How A Skin Test And Blood Test Compare For Diagnosing Your Allergies
If you have allergies, your doctor may recommend you get tested to find out what triggers your symptoms. A skin prick test is one of the most common allergy tests, but there are certain situations where your doctor may recommend a blood test instead. Here is some information about how the skin test and blood test compare.
Results Are Immediate With A Skin Test
One advantage of a skin test is the results are immediate. You take the test in your doctor's office and wait several minutes to see if your skin reacts. You'll know the results of the test the same day. If you get a blood test instead, you'll need to wait several days to get the results because your blood sample will be sent to a laboratory that does allergy testing.
The Blood Test Might Be Safer
If you've had a serious allergic reaction in the past, your doctor may be reluctant to give you a skin test because you might have a serious allergic reaction to the test too. Even though you'll be in the doctor's office the entire time of testing so you can get immediate treatment if you have a reaction, it is safer to do a blood test instead because there is no risk of reaction at all with a blood test.
Also, if you have an allergic rash at the time of the test, it will be very difficult to obtain accurate results with a skin prick test. In that case, a blood test will be more reliable and it won't further irritate your skin.
Medications May Interfere With A Skin Test
If you take certain medications to control your allergy symptoms and your doctor doesn't think it's a good idea to stop them for a few days to do skin testing, then a blood test is a good alternative. If the medication prevents your symptoms from flaring, then your skin may not react to the skin test properly, but medications have no effect on the blood test. The blood test will still pick up on antibodies in your blood that signify an allergy.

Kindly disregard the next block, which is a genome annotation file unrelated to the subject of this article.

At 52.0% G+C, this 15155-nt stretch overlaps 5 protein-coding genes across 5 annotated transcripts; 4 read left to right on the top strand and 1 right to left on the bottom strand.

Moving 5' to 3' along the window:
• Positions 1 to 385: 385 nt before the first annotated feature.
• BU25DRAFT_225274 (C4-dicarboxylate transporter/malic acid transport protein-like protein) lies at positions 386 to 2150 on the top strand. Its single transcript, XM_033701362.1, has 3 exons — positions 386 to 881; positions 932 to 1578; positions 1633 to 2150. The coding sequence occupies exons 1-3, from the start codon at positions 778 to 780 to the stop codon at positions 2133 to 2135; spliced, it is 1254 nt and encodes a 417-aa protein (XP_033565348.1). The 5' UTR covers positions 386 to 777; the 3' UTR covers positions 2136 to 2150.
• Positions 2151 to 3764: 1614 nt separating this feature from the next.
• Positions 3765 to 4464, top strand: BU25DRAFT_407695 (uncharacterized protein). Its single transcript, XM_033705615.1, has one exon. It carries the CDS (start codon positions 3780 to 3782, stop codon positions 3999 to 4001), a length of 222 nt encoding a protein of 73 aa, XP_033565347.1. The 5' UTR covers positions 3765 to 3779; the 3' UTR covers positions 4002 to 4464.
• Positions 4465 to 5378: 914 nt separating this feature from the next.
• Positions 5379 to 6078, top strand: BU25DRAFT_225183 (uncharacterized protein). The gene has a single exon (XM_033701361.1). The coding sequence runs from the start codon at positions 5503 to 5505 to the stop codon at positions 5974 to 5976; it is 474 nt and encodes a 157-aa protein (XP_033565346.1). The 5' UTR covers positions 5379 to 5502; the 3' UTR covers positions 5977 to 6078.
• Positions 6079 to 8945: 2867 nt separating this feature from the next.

Skin Tests Are More Sensitive
A skin prick test identifies the substances you are allergic to and is also able to reveal the degree of the allergy you have. For instance, you could have a mild rash or a more severe skin reaction. This lets the allergist know when you have a serious allergy that could be life-threatening. A blood test picks up on the antibodies from the allergen, but it doesn't indicate the degree of your potential allergic reaction.
One thing to note is that both types of tests can return false positive results. This means the tests may indicate you have an allergy to something you do not. On the other hand, there is rarely a false negative result. So, you don't have to worry about having an allergy to a substance and the tests not picking up on it.
Other things that may affect the type of test you have is if your insurance will pay for the blood test, whether or not you have very sensitive skin or eczema that will be irritated by the skin pricks, or if you have a serious medical problem and your doctor wants to stress you as little as possible. Your allergist has to take all these factors into consideration when determining which is the best type of allergy test to order. It's even possible your doctor will recommend both tests to get the most information about your allergy triggers.
For more information, contact local professionals like Southern Allergy and Asthma PC.